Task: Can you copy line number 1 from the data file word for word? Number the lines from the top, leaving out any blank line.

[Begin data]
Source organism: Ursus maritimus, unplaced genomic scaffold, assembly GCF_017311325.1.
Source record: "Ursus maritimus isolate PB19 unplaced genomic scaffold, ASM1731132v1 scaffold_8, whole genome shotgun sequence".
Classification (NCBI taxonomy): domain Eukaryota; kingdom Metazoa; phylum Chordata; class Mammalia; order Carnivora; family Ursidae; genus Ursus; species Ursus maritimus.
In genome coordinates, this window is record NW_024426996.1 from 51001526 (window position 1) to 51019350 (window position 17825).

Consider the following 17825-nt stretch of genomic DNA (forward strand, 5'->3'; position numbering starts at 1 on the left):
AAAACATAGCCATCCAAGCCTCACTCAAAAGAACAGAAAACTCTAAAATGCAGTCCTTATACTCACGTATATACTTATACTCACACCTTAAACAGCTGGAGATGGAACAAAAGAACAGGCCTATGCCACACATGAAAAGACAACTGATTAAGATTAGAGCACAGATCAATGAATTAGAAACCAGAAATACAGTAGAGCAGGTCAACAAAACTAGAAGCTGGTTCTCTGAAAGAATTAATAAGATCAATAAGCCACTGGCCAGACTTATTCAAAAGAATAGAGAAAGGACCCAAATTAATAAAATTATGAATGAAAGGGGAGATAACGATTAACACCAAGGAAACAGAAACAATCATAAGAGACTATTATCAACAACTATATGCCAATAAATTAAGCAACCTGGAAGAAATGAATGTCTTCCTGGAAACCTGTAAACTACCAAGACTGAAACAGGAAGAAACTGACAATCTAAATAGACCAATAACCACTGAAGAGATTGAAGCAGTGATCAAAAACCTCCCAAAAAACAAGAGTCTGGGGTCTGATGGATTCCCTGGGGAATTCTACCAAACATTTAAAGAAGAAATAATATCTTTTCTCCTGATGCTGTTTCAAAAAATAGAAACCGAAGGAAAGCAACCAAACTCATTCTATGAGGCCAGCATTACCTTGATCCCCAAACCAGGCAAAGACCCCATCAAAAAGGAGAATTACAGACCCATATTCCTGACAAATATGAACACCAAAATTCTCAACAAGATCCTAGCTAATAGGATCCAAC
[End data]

Source organism: Ursus maritimus, unplaced genomic scaffold, assembly GCF_017311325.1.